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Blakely v. Washington

From dKosopedia

In a 5-4 ruling, the Court struck down a Washington State sentencing scheme almost identical to the U.S. Sentencing Guidelines applied in all federal criminal cases on the grounds that it allowed sentence enhancements based upon facts not found by a judge using a beyond a reasonable doubt standard (the same standard used in Apprendi and Ring v. Arizona to require that juries impose death penalties rather than judges and more generally to increase the role of the jury in the criminal justice process). This has immediately resulted in several U.S. Courts of Appeals declaring the U.S. Sentencing Guidelines unconstitutional. See also Criminal Procedure. The U.S. Supreme Court in turn declared in the Booker and Fanfan cases that the U.S. Sentencing Guidelines were indeed unconstitutional and that they would henceforth be advisory only with judges setting sentences unfettered by binding guidelines.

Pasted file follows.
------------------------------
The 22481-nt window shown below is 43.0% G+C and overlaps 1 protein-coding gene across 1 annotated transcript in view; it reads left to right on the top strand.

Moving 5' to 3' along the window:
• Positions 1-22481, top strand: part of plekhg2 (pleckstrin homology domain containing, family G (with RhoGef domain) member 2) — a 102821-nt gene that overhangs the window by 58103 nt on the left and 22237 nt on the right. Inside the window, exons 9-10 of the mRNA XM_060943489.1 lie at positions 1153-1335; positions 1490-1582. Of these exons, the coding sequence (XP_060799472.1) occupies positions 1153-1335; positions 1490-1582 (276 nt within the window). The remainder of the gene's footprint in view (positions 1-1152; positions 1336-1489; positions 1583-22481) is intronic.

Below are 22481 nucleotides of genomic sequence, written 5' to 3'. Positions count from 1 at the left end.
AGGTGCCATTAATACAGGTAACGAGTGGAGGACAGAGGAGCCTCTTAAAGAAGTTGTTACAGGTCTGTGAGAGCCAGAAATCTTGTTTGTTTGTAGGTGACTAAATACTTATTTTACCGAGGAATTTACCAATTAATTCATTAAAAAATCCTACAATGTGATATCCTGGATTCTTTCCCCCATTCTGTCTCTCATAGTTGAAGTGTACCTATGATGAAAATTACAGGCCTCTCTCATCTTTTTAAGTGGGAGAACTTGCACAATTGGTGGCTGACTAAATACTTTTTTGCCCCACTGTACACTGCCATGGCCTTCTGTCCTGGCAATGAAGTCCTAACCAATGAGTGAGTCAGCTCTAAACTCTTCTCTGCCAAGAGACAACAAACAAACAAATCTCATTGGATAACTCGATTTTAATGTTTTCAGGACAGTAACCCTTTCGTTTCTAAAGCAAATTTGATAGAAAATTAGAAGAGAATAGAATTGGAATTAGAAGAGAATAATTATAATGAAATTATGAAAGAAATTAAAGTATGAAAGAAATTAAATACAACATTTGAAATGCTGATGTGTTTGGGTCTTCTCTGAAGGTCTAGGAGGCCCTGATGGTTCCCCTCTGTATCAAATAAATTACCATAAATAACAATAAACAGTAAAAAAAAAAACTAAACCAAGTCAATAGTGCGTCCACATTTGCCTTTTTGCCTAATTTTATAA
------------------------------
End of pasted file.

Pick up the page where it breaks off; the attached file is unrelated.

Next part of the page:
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This page was last modified 19:13, 14 April 2006 by dKosopedia user Allamakee Democrat. Based on work by Andrew Oh-Willeke. Content is available under the terms of the GNU Free Documentation License.

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